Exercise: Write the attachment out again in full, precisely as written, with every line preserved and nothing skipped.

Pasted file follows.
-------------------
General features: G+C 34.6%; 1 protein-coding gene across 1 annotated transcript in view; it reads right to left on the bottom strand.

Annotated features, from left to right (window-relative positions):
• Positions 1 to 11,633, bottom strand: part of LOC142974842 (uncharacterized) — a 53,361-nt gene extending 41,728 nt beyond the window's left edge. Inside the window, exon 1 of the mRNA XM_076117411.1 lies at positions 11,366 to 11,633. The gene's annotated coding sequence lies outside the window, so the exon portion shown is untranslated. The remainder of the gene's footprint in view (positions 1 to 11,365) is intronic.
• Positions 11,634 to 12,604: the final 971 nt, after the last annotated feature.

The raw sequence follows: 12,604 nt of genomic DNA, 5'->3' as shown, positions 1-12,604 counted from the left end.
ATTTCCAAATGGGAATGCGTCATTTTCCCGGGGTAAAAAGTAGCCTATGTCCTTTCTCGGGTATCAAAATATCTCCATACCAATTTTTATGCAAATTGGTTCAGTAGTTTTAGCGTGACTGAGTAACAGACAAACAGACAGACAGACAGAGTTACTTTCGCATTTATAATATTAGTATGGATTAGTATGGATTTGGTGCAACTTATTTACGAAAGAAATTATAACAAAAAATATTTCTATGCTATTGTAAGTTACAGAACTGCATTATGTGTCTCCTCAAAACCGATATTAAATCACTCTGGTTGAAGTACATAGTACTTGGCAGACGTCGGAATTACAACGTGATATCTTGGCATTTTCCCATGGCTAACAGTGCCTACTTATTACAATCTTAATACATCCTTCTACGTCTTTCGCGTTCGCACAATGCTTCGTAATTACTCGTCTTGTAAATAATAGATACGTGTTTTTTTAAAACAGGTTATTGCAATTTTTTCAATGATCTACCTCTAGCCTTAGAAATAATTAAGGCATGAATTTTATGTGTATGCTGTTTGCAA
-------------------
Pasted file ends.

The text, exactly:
General features: G+C 34.6%; 1 protein-coding gene across 1 annotated transcript in view; it reads right to left on the bottom strand.

Annotated features, from left to right (window-relative positions):
• Positions 1 to 11,633, bottom strand: part of LOC142974842 (uncharacterized) — a 53,361-nt gene extending 41,728 nt beyond the window's left edge. Inside the window, exon 1 of the mRNA XM_076117411.1 lies at positions 11,366 to 11,633. The gene's annotated coding sequence lies outside the window, so the exon portion shown is untranslated. The remainder of the gene's footprint in view (positions 1 to 11,365) is intronic.
• Positions 11,634 to 12,604: the final 971 nt, after the last annotated feature.

The raw sequence follows: 12,604 nt of genomic DNA, 5'->3' as shown, positions 1-12,604 counted from the left end.
ATTTCCAAATGGGAATGCGTCATTTTCCCGGGGTAAAAAGTAGCCTATGTCCTTTCTCGGGTATCAAAATATCTCCATACCAATTTTTATGCAAATTGGTTCAGTAGTTTTAGCGTGACTGAGTAACAGACAAACAGACAGACAGACAGAGTTACTTTCGCATTTATAATATTAGTATGGATTAGTATGGATTTGGTGCAACTTATTTACGAAAGAAATTATAACAAAAAATATTTCTATGCTATTGTAAGTTACAGAACTGCATTATGTGTCTCCTCAAAACCGATATTAAATCACTCTGGTTGAAGTACATAGTACTTGGCAGACGTCGGAATTACAACGTGATATCTTGGCATTTTCCCATGGCTAACAGTGCCTACTTATTACAATCTTAATACATCCTTCTACGTCTTTCGCGTTCGCACAATGCTTCGTAATTACTCGTCTTGTAAATAATAGATACGTGTTTTTTTAAAACAGGTTATTGCAATTTTTTCAATGATCTACCTCTAGCCTTAGAAATAATTAAGGCATGAATTTTATGTGTATGCTGTTTGCAA